Tuesday, October 07, 2008

A Review

I haven't finished reading this yet, nor do I want to.

It's that good.

The short story is harder and harder to find in a format that you can get cozy with. This issue is doubly good as it it the 60th anniversary double issue. There are stories by M. Rickert, Stephen King, Albert E. Cowdrey, Geoff Ryman and many more. As with all anthologies, some are good, some aren't. Some will make you miss a meeting. Others may make you want to throw the book away. But all of them made me think and see things in new ways. That is how short stories have always made me feel. And that is why I like them so much.

As I skimmed through the magazine, I stopped here and there reading a story or review. The Visionaries by Robert Reed lulls the reader by starting out as just another story about an author. And not a very good writer at that. But then it becomes something so much more. Stephen King touches us with a call from the afterlife. I have always liked King's work and some of my favorite stories he has written are his short stories and novellas. This should not disappoint. Going Back in Time by Laurel Winter is an odd little tale about quantum physics. And so far, my favorite tale is Albert E. Cowdrey's tale of post-Katrina "Noo Awlyunz". It starts out great and then gets a bit caught up in scifi kitsch, but it is still a great read.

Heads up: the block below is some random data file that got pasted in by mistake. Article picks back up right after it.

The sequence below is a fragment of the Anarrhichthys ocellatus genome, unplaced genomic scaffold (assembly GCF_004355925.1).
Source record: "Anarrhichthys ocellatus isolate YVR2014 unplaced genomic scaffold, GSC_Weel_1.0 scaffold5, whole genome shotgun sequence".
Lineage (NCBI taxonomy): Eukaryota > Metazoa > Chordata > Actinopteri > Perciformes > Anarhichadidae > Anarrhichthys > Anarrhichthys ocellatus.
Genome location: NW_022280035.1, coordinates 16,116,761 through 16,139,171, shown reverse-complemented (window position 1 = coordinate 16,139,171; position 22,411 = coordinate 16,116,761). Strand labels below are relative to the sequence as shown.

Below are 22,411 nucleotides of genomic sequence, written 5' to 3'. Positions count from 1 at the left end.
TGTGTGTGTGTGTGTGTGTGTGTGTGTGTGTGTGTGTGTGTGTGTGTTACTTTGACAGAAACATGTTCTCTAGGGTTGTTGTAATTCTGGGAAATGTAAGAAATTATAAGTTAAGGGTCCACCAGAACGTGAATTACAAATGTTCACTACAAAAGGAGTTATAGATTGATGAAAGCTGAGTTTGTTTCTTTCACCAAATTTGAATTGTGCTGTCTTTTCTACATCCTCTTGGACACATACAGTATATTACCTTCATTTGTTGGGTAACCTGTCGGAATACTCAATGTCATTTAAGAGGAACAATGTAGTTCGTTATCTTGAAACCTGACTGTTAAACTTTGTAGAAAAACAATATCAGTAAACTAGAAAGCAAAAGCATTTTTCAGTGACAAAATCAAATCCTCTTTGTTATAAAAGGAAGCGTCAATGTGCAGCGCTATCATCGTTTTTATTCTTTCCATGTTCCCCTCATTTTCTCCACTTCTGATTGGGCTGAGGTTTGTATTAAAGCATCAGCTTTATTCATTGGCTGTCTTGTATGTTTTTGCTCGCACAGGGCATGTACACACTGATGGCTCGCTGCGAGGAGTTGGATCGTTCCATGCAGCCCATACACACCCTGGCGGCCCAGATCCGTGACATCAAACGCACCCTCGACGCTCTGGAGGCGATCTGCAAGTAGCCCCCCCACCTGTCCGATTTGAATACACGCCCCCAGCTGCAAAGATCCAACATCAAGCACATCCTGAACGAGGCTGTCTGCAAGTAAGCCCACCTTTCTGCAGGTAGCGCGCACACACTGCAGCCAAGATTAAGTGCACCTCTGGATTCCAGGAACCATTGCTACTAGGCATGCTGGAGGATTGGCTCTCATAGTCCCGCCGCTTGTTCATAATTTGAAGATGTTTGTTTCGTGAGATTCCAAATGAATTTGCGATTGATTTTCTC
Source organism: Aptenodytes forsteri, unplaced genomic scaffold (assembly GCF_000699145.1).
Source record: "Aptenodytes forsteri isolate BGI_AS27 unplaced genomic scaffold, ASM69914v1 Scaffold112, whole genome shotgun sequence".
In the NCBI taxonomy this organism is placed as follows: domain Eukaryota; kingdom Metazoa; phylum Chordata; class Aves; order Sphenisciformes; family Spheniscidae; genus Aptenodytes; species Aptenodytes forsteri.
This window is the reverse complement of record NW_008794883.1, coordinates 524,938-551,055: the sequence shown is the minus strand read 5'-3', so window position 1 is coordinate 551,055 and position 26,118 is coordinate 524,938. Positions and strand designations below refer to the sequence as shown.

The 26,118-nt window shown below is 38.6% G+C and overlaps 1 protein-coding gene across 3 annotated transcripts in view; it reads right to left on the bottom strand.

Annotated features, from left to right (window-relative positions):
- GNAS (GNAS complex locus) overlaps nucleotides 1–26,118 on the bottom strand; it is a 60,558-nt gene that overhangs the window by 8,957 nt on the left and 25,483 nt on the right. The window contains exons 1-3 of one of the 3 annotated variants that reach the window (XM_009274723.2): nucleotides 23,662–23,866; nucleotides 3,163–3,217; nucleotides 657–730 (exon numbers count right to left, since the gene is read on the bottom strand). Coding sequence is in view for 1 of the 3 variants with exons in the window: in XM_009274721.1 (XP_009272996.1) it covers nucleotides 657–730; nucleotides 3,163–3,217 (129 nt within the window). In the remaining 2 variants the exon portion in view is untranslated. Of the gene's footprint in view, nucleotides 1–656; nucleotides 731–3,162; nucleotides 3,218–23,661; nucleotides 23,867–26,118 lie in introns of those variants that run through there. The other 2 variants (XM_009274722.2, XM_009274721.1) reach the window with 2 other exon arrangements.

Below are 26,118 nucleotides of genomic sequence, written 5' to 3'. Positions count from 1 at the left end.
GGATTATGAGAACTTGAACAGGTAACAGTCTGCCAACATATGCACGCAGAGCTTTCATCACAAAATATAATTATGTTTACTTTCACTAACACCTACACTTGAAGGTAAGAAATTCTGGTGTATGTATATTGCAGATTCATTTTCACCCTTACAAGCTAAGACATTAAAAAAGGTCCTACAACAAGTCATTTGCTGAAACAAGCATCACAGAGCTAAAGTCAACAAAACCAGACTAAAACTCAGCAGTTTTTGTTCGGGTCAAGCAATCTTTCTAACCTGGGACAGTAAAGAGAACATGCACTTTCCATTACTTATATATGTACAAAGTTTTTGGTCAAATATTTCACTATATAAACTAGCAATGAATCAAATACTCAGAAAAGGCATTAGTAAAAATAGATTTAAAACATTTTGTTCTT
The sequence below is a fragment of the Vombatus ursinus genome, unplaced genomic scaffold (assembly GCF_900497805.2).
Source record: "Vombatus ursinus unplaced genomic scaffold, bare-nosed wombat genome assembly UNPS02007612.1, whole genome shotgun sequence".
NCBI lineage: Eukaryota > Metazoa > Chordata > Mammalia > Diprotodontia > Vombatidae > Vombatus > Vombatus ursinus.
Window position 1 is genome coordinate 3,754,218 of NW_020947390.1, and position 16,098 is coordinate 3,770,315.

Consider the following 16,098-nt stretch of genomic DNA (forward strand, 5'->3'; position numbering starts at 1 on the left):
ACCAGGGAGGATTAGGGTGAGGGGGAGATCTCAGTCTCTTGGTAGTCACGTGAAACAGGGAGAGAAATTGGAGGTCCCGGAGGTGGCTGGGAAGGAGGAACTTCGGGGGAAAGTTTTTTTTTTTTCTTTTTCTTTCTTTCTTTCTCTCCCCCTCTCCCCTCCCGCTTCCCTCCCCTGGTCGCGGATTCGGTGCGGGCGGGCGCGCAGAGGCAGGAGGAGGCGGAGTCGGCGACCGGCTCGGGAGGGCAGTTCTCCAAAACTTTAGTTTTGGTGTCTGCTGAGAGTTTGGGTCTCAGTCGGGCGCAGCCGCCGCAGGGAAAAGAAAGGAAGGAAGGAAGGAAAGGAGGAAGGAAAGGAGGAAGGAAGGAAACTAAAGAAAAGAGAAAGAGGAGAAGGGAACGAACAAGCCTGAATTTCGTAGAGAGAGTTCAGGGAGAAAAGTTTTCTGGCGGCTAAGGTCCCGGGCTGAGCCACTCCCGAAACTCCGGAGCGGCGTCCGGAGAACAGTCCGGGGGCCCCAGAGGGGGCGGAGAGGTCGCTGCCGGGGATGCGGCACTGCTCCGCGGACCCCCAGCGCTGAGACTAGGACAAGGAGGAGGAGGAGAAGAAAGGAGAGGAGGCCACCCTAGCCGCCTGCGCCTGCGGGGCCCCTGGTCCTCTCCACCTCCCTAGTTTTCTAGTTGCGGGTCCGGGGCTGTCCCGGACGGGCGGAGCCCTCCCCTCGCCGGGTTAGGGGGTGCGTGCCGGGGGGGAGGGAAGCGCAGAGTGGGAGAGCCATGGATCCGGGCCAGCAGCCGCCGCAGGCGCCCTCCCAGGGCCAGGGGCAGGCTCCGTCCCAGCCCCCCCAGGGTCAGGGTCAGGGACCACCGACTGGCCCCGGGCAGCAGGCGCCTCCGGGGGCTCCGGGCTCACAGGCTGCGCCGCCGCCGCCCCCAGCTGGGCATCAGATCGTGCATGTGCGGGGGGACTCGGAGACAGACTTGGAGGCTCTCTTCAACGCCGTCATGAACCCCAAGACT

Even the regular articles and reviews are worth the read. And while I don't agree with Lucius Shepard's take of this summer's "Iron Man" movie he did offer some insight into things that I overlooked. Don't overlook the real science features. The information on asteroids is really interesting.

Overall, I would have liked to read a little more fantasy but it's still very enjoyable. And one day, I may actually find that last story… but I would have to actually have time on my hands.

2 comments:

Antown said...

i like your illustration style

Jeff said...

I love this mag...and all digest-sized fiction periodicals, really. They're kind of the sole survivor of the old pulps, aren't they?

Its mere existence makes me happy.